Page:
It already feels like another life ago when we asked our friend John Pawson to help us restore a 16th-century house in the medina of Tunis. My partner, Christoph Kicherer, and I had decided to take on a large-scale project together, and what was a better challenge than to rescue a house in a foreign country where we felt perfectly at home? I was long familiar with Tunisia; we had rented houses there for many summers, and very much by chance we found and fell in love with this one—fairly dilapidated but full of charm, located in the heart of Tunis’s Medina, and surrounded by a city of two million inhabitants in a Muslim country. We’d never lived in a medina, a strange choice for a vacation home, but you can never predict a coup de foudre. My grandmother used to spend her winters in Marrakech in the 1960s (though in a hotel), and we had been hugely taken with the home of some Swiss friends in the medina of Lamu Town in Kenya; that was the extent of our medina experiences. Still, when you love something . . .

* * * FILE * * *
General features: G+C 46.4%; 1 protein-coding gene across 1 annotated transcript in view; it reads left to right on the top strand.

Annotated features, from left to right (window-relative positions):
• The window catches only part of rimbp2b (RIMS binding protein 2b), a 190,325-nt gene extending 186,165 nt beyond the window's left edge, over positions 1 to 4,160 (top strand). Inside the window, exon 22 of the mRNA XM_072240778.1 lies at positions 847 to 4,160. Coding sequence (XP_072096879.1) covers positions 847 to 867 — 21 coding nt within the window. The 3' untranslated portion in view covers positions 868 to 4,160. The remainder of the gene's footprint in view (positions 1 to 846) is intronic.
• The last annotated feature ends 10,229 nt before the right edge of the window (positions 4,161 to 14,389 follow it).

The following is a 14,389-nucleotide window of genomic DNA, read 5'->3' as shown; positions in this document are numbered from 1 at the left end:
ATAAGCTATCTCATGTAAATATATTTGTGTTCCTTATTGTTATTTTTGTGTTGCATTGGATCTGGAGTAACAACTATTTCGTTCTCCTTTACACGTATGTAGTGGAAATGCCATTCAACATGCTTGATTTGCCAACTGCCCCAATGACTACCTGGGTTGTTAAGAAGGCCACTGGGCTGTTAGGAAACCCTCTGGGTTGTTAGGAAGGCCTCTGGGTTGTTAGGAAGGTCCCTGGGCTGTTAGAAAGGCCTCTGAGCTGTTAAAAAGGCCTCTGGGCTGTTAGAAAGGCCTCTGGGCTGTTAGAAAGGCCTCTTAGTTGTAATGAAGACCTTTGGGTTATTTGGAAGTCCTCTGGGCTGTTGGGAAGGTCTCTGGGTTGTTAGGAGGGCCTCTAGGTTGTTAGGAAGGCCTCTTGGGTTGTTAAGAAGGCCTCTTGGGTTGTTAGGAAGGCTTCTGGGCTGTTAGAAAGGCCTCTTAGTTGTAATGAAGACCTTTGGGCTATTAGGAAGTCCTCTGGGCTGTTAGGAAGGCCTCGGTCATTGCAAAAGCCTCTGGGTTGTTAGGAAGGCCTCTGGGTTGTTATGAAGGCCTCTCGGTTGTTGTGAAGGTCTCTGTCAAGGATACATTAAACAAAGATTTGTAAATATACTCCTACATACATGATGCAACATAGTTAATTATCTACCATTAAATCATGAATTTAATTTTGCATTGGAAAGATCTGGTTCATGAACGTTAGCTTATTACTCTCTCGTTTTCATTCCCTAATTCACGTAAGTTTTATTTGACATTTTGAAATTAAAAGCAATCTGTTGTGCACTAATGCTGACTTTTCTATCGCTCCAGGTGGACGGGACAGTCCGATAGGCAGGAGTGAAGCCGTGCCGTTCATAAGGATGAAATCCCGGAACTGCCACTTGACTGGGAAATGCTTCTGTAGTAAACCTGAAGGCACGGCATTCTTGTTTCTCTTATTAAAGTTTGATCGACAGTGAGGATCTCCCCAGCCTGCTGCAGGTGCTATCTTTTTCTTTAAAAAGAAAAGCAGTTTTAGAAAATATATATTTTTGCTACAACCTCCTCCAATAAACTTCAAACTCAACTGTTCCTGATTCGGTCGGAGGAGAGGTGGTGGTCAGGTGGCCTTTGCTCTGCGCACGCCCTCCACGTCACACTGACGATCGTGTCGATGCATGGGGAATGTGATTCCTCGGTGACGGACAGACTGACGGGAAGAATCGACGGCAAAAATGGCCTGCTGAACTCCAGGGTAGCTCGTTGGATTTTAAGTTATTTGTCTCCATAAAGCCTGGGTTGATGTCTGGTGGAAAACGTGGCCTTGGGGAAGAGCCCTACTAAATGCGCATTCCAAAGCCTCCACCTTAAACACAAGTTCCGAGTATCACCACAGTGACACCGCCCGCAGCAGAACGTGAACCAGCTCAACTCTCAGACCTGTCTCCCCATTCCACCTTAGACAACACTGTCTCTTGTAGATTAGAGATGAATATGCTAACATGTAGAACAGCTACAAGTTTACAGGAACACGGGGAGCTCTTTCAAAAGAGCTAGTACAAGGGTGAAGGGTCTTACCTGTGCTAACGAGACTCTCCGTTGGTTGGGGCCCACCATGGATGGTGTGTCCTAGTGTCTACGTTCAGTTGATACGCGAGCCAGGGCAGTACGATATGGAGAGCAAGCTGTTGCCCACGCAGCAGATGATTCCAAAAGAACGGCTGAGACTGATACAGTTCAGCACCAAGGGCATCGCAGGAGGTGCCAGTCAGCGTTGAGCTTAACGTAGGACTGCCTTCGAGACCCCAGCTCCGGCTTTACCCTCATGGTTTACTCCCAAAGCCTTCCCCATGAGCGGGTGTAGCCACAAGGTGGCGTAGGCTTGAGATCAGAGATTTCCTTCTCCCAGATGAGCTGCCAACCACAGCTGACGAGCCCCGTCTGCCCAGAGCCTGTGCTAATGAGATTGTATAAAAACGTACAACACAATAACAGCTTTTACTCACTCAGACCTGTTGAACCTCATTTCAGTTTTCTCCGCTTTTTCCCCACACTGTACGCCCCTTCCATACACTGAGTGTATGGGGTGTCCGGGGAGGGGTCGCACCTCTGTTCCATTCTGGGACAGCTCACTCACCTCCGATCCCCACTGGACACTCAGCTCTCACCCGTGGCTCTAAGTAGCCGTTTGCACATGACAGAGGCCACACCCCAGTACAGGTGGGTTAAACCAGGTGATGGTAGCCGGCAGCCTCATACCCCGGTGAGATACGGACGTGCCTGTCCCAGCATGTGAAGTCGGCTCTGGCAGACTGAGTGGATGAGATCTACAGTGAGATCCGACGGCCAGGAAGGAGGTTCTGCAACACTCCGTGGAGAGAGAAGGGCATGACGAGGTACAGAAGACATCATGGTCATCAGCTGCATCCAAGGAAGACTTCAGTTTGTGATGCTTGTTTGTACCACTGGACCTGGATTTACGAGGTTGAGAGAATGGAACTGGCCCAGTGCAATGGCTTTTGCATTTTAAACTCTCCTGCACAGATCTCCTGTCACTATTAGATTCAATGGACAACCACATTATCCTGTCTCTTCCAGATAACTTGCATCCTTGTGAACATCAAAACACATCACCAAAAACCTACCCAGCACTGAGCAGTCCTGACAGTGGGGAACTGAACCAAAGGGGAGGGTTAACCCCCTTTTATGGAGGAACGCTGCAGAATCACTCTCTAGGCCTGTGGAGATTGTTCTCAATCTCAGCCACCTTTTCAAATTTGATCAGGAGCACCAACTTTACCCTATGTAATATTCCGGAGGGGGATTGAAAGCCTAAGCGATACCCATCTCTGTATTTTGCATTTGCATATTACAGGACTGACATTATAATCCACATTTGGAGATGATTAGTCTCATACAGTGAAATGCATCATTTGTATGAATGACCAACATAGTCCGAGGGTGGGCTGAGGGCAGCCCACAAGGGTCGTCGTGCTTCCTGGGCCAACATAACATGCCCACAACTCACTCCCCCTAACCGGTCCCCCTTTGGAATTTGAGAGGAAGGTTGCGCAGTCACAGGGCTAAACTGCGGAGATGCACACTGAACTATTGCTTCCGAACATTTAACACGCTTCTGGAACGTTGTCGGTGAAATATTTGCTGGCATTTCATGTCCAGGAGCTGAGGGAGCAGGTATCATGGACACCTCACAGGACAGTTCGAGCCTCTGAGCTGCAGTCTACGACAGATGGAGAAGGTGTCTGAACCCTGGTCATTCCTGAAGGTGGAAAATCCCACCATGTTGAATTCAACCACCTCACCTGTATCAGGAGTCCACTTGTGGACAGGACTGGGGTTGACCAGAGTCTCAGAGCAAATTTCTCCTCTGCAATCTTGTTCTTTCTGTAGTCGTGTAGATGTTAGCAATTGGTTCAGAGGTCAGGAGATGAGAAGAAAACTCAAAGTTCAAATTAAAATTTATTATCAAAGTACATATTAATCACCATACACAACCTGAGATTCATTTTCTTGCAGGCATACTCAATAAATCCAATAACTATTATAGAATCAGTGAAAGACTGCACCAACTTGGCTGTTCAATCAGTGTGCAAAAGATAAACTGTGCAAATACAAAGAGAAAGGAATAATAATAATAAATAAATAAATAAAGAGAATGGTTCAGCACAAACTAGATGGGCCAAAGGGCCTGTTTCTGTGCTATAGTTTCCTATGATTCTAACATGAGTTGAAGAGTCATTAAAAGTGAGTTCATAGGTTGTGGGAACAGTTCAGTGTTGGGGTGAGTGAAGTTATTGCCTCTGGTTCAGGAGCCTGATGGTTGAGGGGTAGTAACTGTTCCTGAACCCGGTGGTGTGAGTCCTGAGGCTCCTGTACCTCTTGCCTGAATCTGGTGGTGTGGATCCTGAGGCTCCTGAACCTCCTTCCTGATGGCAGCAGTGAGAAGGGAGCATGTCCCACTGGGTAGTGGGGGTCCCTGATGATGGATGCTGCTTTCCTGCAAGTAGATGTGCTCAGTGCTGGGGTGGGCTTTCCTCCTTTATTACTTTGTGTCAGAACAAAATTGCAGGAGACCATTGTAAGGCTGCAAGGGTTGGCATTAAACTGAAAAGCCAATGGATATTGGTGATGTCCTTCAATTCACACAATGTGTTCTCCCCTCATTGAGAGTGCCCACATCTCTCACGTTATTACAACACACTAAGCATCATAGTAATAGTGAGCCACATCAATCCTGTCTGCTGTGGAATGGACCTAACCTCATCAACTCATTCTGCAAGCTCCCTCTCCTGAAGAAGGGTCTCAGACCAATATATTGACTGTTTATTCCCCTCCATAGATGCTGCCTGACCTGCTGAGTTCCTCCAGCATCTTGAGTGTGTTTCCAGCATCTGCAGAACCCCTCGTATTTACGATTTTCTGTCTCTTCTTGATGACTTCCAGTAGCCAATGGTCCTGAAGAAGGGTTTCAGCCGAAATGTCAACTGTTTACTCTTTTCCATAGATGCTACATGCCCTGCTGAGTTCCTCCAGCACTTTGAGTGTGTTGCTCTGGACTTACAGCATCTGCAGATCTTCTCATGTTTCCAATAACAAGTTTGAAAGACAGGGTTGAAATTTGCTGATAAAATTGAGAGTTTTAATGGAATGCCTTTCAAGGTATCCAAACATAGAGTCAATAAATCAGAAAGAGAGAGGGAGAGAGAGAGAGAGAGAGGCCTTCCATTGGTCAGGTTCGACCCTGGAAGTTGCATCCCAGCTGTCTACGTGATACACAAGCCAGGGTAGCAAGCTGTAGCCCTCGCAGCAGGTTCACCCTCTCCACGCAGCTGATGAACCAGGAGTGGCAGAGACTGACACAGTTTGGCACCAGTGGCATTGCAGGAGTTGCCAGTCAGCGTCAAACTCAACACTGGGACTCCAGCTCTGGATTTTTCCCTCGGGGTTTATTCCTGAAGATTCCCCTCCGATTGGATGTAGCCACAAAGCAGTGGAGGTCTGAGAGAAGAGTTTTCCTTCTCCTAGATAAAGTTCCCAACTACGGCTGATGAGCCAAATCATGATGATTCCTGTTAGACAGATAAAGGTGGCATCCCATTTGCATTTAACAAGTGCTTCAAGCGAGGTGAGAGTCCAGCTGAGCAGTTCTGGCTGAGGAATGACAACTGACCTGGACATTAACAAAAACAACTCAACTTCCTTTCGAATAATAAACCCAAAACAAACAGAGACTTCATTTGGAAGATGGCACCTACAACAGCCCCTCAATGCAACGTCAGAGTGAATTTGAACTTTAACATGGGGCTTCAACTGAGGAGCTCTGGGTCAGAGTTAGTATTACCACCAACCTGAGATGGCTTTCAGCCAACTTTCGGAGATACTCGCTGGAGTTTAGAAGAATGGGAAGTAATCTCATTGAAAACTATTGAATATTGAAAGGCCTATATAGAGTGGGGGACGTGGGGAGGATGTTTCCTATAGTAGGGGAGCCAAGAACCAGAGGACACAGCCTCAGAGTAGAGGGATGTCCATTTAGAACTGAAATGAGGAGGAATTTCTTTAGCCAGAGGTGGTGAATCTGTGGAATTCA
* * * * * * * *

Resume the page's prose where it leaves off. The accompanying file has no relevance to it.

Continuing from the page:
Just patching up the house, retaining the World of Interiors decrepit charm, wasn’t even an option. And John was the obvious choice—Christoph was the architectural photographer John felt closest to, and it was John himself who suggested the idea from the start. For our friend, the biggest challenge was figuring out a way to get up to the terraces, given that the ground floor had twenty-foot ceilings—and my one requirement was to be able to run up and down the stairs with a tray of glasses! We decided to knock out some of the kitchen walls to make room for his sculptural stairway.
The rest is more or less history. Christoph has sadly left us. Fortunately, we still have Christoph’s gorgeous photos, some lovely memories, and John’s stairway to be discovered by the next generation.
Yves Marbrier is a Paris-based design advisor.
This text is an excerpt from Maharam Stories (Skira Rizzoli, 2015).